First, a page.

## 31 October 2011

### This is actually not a math question

It's a logic question (and there's no correct answer).  Posted and discussed at Reddit, via Neatorama.

1. THat is why I like the version where one answer is 0%.

2. But of course the 0% wouldn't be a correct answer, either.

3. In this case, actually, I believe 0% is the correct answer:

There are four possible answers, therefore, the probability of randomly choosing a correct answer is in theory 25%. But 25% appears in two of four possible answer choices, so the probability of choosing the correct answer is 2/4 = 50% (b). But then if 50% is the correct answer, which is one out of four = 1/4 = 25% of the options, the correct answer is 25%. (c) 60% is totally irrelevant. Since (a), (b), and (d) contradict each other inherently, the correct answer is 0%, which does not appear as a choice.

*However*, if, as A. Fischer notes, 0% were an option instead of 60%, there would be no correct answer because we would be back in the neverending loop (0% = 1/4 options = 25% = 2/4 options = 50%, etc). So 0% is only correct because it is not available as a choice.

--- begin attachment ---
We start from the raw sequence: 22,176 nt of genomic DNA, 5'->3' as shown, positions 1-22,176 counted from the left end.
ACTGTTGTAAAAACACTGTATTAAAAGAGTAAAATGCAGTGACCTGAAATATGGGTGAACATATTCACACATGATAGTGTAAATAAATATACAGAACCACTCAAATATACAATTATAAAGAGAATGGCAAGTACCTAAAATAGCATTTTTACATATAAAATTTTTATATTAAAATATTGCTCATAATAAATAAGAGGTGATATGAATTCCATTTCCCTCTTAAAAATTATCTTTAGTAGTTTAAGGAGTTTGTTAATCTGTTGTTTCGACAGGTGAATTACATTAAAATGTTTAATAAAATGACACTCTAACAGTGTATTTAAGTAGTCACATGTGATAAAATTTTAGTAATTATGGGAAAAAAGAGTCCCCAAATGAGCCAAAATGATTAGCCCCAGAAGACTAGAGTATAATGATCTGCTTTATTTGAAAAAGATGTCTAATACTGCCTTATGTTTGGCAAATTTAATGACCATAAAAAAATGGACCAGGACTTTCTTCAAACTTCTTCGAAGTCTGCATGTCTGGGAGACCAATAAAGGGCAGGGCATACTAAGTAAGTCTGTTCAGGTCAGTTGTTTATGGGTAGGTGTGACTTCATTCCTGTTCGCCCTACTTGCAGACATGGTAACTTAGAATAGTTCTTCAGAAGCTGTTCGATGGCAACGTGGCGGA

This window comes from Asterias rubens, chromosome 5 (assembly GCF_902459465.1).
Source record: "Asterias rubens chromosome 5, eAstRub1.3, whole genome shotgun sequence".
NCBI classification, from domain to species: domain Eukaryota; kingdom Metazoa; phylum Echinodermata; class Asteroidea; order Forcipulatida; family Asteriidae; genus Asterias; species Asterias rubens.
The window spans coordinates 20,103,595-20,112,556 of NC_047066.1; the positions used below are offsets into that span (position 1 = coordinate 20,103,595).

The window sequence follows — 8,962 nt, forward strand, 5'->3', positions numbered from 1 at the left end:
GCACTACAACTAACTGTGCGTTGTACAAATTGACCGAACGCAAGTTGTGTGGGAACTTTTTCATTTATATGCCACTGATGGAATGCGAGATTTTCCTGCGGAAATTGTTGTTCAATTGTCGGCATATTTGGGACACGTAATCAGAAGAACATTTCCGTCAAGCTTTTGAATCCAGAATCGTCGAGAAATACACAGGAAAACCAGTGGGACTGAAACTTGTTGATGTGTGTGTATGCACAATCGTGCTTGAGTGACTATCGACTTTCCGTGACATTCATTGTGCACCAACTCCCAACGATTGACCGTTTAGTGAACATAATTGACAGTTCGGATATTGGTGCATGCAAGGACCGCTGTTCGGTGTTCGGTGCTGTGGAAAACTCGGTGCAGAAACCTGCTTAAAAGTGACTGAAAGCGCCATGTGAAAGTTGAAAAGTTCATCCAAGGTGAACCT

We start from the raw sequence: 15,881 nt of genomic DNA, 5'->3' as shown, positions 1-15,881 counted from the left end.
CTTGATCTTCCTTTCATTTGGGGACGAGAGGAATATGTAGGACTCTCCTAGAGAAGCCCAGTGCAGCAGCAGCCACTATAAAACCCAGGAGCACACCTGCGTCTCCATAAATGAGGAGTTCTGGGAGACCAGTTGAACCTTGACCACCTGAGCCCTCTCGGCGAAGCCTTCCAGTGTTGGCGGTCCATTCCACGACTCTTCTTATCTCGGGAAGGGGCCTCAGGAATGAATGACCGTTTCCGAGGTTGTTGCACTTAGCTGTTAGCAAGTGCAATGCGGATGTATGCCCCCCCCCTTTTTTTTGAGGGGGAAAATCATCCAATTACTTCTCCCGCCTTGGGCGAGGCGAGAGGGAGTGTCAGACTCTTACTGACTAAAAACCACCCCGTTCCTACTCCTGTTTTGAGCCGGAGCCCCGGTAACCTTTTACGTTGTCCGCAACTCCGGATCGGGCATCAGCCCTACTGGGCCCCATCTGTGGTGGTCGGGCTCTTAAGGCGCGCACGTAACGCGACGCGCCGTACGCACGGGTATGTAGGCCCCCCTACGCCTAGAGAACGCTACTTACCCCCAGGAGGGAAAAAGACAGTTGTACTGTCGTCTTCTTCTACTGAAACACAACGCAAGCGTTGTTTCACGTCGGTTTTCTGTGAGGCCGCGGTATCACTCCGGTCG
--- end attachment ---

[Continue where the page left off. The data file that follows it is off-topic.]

4. To put it back to mathematics:

I have to agree to O, because the question does not ask you to choose one of the four given answers. So if you choose one of the infinite possible answers at random (and only one out of the endless amount of answers is the right one) the chances are as close to 0% as you want it to be, but still positive. So every given positive percentage would be wrong and 0% fails, too. And it would be the right answer if it didn't. So we are back to disagree.

So there is one question left: What are the chances that we all agree on one answer? a) 25%, b) 50%, c) 0%, d) 25%

5. "To put it back to mathematics"

That's exactly the problem. It is not a mathematical question. The paradigm is a random selection. Therefore the answer cannot be incorrect.